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Jan L.A. van de Snepscheut In theory, there is no difference between theory and practice. But, in practice, there is.
Six Principles of Magic
1. Every magician has a beautiful vision for the world.
2. Every system of magic is a single artists tool, used to reshape reality.
3. If you believe, it shall exist.
4. When you call, they will answer.
5. Success and failure, is one and the same: ignorance and depression is the enemy.
6. Be like all equally, and you shall unite; refuse and separate.
Great Cities and Statues
(287 total words in this text) (3033 reads)
H3 ALIGN="CENTER">Great Cities and Statues.
During the later part of the sixth, and the seventh sub-race they learnt to build great cities. These appear to have been of cyclopean architecture, corresponding with the gigantic bodies of the race. The first cities were built on that extended mountainous region of the continent which included, as will be seen in the first map, the present Island of Madagascar. Another great city is described in the "Secret Doctrine" 1 as having been entirely built of blocks of lava. It lay some 30 miles west of the present Easter Island, and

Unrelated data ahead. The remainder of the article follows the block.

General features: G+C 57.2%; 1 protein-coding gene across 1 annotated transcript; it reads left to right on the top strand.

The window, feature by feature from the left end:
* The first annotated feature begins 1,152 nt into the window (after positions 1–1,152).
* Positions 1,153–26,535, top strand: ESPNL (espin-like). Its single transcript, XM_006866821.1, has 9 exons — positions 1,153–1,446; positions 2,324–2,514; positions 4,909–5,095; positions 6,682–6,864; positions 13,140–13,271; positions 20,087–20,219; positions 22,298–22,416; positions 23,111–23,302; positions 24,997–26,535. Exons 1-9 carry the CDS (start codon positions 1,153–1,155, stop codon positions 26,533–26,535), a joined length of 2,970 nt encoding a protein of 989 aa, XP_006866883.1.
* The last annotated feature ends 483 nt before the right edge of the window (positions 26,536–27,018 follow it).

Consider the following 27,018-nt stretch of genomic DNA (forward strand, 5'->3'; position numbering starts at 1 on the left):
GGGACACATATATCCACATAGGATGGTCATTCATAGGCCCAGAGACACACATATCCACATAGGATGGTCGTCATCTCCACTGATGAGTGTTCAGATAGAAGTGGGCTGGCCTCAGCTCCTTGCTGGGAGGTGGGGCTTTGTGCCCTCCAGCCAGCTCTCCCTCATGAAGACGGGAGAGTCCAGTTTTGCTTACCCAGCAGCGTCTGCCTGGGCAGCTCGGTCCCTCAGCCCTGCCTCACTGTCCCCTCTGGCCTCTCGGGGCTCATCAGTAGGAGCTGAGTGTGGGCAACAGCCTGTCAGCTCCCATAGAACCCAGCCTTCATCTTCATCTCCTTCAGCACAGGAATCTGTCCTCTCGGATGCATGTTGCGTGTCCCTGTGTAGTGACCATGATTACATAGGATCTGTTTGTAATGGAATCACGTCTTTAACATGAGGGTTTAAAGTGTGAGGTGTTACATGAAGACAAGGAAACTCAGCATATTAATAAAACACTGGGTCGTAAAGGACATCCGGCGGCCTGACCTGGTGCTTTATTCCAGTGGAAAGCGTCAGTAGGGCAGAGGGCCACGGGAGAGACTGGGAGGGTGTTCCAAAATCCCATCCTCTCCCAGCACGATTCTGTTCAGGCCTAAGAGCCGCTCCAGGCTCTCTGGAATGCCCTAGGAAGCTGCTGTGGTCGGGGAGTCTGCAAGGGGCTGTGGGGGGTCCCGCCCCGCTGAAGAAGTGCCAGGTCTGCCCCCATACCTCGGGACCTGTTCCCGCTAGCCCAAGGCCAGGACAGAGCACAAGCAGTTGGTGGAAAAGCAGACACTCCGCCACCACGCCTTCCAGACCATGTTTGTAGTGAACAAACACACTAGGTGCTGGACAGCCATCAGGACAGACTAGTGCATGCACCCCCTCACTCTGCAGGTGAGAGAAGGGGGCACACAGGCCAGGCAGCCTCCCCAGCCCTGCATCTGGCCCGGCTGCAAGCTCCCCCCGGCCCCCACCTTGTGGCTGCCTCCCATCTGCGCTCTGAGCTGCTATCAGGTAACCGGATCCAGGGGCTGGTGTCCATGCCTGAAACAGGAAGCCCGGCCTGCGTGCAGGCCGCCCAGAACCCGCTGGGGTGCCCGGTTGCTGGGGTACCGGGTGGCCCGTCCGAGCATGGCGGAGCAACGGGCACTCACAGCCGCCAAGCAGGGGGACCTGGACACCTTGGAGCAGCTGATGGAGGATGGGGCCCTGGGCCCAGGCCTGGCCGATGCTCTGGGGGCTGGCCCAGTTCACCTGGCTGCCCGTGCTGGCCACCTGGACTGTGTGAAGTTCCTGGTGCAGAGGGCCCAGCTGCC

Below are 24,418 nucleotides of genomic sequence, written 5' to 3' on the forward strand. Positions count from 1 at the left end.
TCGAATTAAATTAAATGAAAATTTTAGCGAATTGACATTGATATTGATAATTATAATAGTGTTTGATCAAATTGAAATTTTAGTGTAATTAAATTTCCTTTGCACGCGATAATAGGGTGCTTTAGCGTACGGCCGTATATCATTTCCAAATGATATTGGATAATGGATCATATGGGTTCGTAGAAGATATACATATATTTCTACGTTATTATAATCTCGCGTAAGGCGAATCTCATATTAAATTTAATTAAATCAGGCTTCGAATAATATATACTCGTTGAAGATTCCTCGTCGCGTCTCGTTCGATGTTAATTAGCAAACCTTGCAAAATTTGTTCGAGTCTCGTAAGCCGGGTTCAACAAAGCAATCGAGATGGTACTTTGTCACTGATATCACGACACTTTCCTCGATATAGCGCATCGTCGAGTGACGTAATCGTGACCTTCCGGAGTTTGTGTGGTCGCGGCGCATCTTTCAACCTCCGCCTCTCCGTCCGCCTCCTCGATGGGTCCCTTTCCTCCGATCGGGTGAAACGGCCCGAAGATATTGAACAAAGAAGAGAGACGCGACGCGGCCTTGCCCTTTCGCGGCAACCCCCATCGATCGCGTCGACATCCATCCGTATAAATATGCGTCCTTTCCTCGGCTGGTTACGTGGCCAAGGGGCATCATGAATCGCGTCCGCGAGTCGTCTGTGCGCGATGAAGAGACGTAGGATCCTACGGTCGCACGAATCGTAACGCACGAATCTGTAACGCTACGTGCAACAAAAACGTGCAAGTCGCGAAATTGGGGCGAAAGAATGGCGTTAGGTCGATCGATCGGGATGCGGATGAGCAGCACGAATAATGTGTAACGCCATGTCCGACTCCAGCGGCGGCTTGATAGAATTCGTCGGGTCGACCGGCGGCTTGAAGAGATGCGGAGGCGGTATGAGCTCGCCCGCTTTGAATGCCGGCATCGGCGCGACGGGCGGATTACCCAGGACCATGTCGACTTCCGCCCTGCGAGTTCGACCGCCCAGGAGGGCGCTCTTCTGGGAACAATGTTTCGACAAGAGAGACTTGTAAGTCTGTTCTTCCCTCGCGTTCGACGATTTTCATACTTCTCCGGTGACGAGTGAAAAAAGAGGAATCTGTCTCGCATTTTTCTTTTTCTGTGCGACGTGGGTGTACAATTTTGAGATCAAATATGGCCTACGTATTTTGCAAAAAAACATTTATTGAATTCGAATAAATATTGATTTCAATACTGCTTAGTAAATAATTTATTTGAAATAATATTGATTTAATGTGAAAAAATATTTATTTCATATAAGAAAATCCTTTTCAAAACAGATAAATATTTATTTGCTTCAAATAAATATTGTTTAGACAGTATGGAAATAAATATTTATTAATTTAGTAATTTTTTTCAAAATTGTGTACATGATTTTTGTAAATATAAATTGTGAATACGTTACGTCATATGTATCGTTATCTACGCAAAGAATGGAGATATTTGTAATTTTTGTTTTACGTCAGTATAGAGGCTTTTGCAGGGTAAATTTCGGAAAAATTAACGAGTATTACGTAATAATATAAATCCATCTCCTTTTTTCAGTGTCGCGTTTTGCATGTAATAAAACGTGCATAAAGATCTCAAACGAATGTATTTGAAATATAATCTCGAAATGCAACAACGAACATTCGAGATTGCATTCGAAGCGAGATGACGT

it was subsequently destroyed by a series of volcanic eruptions. The gigantic statues of Easter Island--measuring as most of them do about 27 feet in height by 8 feet across the shoulders--were probably intended to be representative not only of the features, but of the height of those who carved them, or it may be of their ancestors, for it was probably in the later ages of the Lemuro-Atlanteans that the statues were erected. It will be observed that by the second map period, the continent of which Faster Island formed a part had been broken up and Faster Island itself had become a comparatively small island, though of considerably greater dimensions than it retains to-day.
Civilisations of comparative importance arose on different parts of the continent and the great islands where the inhabitants built cities and dwelt in settled communities, but large tribes who were also partially civilised continued to lead a nomadic and patriarchial life; while other parts of the land--in many cases the least accessible, as in our own times--were peopled by tribes of extremely low type.